University of Portsmouth defends new Pompey shirt deal amid cutbacks

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THE University of Portsmouth has justified its new shirt-deal with Pompey amid increasing cutbacks by arguing it will generate more funds for the institution and city as a whole.

University vice chancellor Professor Graham Galbraith admitted he was delighted at the three-year deal with the football club to become its main sponsor at the partnership’s official launch today at Fratton Park. The university’s logo will go on the shirt for the start of the 2018/19 season.

From left, Portsmouth owner and chairman Michael Eisner, vice-chancellor of the University of Portsmouth Prof Graham Galbraith and the university's chief operating officer Bernie Topham Picture: Chris Moorhouse

From left, Portsmouth owner and chairman Michael Eisner, vice-chancellor of the University of Portsmouth Prof Graham Galbraith and the university's chief operating officer Bernie Topham Picture: Chris Moorhouse

The hierarchies from the university and football club remained tight-lipped when asked how much the deal was worth - insisting it was ‘confidential’ but ‘good value for money’.

The announcement today comes off the back of an £800,000 university rebrand at a time when it is trying to save money by making voluntary redundancies as departments are making five to seven per cent cuts - or increase income.

It also comes when professor Galbraith has received a basic salary pay hike of £46,000 since he started his job in September 2013. He is currently paid £266,000, with pension contributions taking that to payments of £305,000-a-year.

But speaking to The News, professor Galbraith said the university could not afford to miss out on such an opportunity, especially with new Pompey chairman Michael Eisner’s ambitious plans for the club.

‘We can’t afford not to invest in our future,’ he said. ‘We’re in a very competitive market and just like our marketing this is another part of that but perhaps a more important part. I’d rather give money to the football club because of the games students go to rather than some advertising firm.’

Asked if the deal will bring in more funds to the university in the long run, Professor Galbraith said: ‘I think it undoubtedly will. But even more important is that we will only be successful if the city of Portsmouth is seen as an exciting destination for young people to come to.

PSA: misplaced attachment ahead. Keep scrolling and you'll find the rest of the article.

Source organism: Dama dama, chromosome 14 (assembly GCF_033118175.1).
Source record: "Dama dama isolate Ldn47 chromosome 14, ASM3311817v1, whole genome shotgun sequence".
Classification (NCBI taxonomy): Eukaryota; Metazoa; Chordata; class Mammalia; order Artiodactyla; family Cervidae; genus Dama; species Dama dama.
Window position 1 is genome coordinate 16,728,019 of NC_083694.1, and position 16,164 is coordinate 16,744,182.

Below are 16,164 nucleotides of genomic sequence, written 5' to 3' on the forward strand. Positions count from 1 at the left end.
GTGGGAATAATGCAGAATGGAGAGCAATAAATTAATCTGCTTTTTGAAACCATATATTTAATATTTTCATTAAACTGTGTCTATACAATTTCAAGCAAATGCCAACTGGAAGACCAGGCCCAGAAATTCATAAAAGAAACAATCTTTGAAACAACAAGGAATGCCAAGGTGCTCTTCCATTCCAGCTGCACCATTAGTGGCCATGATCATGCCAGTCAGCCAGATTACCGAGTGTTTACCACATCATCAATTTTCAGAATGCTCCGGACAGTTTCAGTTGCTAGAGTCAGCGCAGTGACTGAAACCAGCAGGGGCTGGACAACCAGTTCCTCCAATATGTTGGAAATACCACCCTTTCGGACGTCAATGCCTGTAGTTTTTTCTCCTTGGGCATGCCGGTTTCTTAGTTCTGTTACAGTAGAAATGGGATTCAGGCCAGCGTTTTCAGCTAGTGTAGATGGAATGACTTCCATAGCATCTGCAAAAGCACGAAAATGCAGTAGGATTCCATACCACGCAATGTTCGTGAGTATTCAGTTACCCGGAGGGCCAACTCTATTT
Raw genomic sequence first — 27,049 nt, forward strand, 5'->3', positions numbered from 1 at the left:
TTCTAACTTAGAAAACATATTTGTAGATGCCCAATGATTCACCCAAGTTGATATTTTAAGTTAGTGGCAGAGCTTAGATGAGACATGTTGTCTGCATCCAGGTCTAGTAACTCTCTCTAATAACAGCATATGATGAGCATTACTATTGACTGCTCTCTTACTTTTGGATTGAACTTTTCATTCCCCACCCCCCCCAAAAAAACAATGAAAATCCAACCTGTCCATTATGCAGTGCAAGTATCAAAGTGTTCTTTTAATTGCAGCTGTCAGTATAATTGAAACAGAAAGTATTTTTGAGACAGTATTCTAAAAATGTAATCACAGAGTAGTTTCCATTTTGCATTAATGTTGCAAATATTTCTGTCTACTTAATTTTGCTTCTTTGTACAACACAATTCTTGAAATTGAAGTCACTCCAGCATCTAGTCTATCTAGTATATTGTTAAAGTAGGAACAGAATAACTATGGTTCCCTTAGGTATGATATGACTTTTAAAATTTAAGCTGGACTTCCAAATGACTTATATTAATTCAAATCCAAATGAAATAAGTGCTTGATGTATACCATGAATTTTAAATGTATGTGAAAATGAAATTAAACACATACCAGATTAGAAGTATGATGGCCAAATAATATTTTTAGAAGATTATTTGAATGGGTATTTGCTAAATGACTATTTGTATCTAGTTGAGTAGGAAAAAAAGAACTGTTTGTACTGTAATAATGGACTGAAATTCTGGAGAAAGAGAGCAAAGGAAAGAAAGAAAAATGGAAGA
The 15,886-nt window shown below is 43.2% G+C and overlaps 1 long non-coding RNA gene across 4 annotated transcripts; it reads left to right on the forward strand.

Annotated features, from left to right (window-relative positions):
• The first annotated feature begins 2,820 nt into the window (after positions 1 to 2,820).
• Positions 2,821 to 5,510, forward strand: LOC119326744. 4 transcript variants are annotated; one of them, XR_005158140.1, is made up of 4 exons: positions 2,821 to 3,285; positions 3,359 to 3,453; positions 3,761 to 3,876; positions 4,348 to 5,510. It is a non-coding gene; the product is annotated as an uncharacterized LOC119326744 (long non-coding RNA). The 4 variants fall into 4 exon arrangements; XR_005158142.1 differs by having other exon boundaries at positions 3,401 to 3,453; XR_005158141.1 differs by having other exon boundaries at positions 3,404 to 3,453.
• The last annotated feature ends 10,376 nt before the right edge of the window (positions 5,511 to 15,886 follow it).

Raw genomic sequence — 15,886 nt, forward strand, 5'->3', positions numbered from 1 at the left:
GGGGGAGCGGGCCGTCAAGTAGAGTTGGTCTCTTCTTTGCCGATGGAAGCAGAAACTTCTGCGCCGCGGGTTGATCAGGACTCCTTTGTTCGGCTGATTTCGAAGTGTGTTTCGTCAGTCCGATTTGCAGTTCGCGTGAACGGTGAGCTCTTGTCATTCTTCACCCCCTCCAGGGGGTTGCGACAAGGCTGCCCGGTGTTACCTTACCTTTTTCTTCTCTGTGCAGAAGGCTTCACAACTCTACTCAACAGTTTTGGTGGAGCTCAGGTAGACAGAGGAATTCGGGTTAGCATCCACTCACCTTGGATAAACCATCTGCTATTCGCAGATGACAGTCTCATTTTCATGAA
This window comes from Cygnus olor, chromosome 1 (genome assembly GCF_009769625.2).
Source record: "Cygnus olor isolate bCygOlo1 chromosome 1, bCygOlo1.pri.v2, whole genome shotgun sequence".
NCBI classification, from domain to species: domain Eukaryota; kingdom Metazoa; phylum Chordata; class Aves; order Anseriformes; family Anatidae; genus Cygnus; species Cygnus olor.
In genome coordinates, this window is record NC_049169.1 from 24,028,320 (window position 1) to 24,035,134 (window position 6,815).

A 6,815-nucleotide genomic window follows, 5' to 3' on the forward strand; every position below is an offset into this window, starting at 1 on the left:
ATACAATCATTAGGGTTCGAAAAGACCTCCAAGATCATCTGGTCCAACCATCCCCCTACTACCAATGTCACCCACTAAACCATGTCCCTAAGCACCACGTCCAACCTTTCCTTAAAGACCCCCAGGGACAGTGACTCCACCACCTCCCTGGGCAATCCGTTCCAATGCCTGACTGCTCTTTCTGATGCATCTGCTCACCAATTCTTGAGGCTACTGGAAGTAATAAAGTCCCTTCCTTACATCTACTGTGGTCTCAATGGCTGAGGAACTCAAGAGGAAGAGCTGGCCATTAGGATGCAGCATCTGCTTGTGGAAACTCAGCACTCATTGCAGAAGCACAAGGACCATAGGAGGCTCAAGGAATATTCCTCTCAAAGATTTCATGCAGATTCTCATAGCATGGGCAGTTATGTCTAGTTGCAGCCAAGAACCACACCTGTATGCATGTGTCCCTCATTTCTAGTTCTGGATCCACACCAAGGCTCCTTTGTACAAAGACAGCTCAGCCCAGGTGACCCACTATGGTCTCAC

‘So anything we can do to build a city helps us to secure the university for the next 30 to 100 years which is what really matters to me.

‘There might not be any immediate benefit but the long-term benefit will be significant. There’s huge potential and we’re going to be thinking of lots of creative ways where we can get good student experience out of this as well.’

‘There will also be increased opportunities for students with this new partnership. We are the number one university in the country for sports science so it is very natural for us to start to work with the football club.’

He added: ‘For the students across the world who come to the university and come to Fratton Park and cheer Portsmouth they will be able to take that back to the countries where they come from around the world which will be a huge benefit both to the club and to the city.’

Pompey chief executive officer Mark Catlin said the financial implications of the deal were ‘secondary’. He said: ‘The commercial aspect was secondary to us, it was more about the partnership and what this could do for the city as a whole.’

Pompey chairman Michael Eisner said: ‘We had commercial opportunities to do better but the chance to bring together the club and the university as one unit provides a great opportunity for the city. The university tied with us on many aspects that we think will be important moving forward.’

He added: ‘We didn’t realise how big the university was when we first came here which is a big benefit and an asset for us.’